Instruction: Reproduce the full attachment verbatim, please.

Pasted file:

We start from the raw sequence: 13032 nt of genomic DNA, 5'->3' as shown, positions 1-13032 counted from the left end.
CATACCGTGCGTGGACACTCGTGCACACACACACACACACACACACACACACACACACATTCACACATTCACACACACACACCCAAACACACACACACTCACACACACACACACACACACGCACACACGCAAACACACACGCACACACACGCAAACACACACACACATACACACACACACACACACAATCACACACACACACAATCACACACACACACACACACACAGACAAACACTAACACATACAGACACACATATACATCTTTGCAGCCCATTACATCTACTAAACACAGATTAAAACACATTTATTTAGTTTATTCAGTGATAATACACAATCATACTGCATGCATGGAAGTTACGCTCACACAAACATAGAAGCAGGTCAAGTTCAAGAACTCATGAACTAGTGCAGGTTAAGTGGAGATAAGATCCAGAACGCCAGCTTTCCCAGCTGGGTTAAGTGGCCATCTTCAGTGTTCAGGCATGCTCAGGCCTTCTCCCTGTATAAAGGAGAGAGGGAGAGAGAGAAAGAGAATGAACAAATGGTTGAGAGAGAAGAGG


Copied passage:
We start from the raw sequence: 13032 nt of genomic DNA, 5'->3' as shown, positions 1-13032 counted from the left end.
CATACCGTGCGTGGACACTCGTGCACACACACACACACACACACACACACACACACACATTCACACATTCACACACACACACCCAAACACACACACACTCACACACACACACACACACACGCACACACGCAAACACACACGCACACACACGCAAACACACACACACATACACACACACACACACACAATCACACACACACACAATCACACACACACACACACACACAGACAAACACTAACACATACAGACACACATATACATCTTTGCAGCCCATTACATCTACTAAACACAGATTAAAACACATTTATTTAGTTTATTCAGTGATAATACACAATCATACTGCATGCATGGAAGTTACGCTCACACAAACATAGAAGCAGGTCAAGTTCAAGAACTCATGAACTAGTGCAGGTTAAGTGGAGATAAGATCCAGAACGCCAGCTTTCCCAGCTGGGTTAAGTGGCCATCTTCAGTGTTCAGGCATGCTCAGGCCTTCTCCCTGTATAAAGGAGAGAGGGAGAGAGAGAAAGAGAATGAACAAATGGTTGAGAGAGAAGAGG